Asking for a higher credit limit can feel awkward.
Some cardholders think asking for more credit makes them seem desperate. (This isn’t really an issue.)
Others think they’ll hurt their credit score by asking for a credit limit increase. (In some cases this is true.)
Some credit card account holders just don’t know who to ask about getting more credit.
So today let’s separate fact from fiction so you’ll know how and when to ask for a credit line increase.
How Credit Limits Are Set
Credit card companies extend higher credit limits to people with higher credit scores because data shows people with good credit scores are more likely to pay their credit card bills on time and not default.
The average total credit limit in 2019 was $22,751 according to data from Experian, the credit bureau. (This number reflects a borrower’s total credit — not an individual card’s limit.)
Here are the average credit limits based on ages and average credit score from Experian as of 12/29/20:
As you can see, credit limits increase with age. People typically earn higher annual incomes and pay down their debt later in life, which can improve their credit score and borrowing power.
These numbers show the way credit card companies do business. An account holder with a lower credit score will have a harder time convincing Capital One, American Express, or any other credit card company to extend a higher credit limit.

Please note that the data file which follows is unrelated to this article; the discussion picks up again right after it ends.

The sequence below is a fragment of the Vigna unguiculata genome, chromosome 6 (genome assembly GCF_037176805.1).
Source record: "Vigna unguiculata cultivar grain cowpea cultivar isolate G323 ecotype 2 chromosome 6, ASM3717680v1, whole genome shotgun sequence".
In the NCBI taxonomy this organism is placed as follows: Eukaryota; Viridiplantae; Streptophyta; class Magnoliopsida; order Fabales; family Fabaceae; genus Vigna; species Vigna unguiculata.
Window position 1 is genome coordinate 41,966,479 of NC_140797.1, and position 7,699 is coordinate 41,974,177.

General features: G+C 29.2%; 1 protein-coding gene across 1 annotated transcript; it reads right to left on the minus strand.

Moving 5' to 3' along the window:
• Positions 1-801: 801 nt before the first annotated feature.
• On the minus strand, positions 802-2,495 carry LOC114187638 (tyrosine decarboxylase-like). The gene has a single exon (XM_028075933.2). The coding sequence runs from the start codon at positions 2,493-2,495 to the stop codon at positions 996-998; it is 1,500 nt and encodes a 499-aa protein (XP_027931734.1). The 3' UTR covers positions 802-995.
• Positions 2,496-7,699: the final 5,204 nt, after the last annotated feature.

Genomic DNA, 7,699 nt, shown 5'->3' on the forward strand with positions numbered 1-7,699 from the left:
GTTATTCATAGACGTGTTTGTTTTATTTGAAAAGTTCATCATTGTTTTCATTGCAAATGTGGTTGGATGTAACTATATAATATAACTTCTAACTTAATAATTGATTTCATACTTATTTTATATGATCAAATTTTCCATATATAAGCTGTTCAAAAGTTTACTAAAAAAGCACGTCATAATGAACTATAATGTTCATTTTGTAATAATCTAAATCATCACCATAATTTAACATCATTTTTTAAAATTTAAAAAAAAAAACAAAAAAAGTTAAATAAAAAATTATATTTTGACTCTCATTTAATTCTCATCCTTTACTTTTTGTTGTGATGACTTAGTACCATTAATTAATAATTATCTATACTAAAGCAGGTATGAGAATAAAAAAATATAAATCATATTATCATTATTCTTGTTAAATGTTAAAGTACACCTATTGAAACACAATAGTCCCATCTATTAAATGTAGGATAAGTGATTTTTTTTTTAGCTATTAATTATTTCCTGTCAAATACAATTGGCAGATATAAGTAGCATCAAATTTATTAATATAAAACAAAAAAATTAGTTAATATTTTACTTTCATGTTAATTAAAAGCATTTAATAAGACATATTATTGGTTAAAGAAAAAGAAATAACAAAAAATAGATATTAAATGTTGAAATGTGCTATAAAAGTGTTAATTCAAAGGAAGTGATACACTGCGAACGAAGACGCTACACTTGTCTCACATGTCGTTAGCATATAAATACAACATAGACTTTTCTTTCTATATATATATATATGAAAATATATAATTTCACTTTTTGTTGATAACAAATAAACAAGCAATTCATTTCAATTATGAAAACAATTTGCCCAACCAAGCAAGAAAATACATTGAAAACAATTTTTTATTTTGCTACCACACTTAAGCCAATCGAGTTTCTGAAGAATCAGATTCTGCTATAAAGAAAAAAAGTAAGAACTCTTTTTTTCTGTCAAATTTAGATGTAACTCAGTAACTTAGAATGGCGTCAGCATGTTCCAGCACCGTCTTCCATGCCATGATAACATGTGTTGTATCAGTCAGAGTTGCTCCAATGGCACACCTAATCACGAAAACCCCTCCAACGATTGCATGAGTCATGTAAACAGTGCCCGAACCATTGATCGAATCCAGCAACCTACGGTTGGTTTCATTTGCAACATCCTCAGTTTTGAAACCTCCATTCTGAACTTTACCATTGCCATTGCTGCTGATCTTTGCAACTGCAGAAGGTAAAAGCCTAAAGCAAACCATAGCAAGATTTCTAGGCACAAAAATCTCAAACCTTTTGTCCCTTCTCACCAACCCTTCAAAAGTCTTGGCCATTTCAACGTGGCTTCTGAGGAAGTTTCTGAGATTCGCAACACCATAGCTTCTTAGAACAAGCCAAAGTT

But it’s not impossible.
How To Ask For an Increased Credit Limit
To ask for a larger credit limit, just call your credit card provider and ask. Look for the phone number on the back of your card or log into your account to submit your request online. Many card servicers have mobile apps with built-in ways to request a credit limit increase.
Ask the customer service representative to consider your years of membership, strong payment record, and low credit utilization rate.
If your household’s annual income has gone up since your credit line was last extended, tell the customer service representative.
If you have a low credit score, you could still ask for a higher limit. You may get just a small credit line increase, but every little bit can help!
If you have an emergency car repair bill, a $1,000 credit line increase may be all you need.
Don’t Act ‘Desperate’ or ‘Greedy’
Banks like to loan money to people who don’t really need the money. It’s frustrating, but it’s how they do business.
You may get additional credit by telling the rep about your money troubles, but this isn’t likely to work more than once.
Instead, tell the bank why you deserve a higher amount of credit. Even if you have a lower credit score, don’t be afraid to make your case.
If you have made a late payment or have a higher than ideal credit utilization ratio, you should acknowledge this. But don’t make excuses. Just share the reasons for your credit blemishes if asked.
At the same time, you don’t want to ask for too much or seem too confident. For example, don’t insist the rep double your credit limit.
Instead, ask for 10 to 25% more — up to $250 for every $1,000 in credit you already have. If you have excellent or even good credit, you may be able to ask for more.
Ask Again in Six Months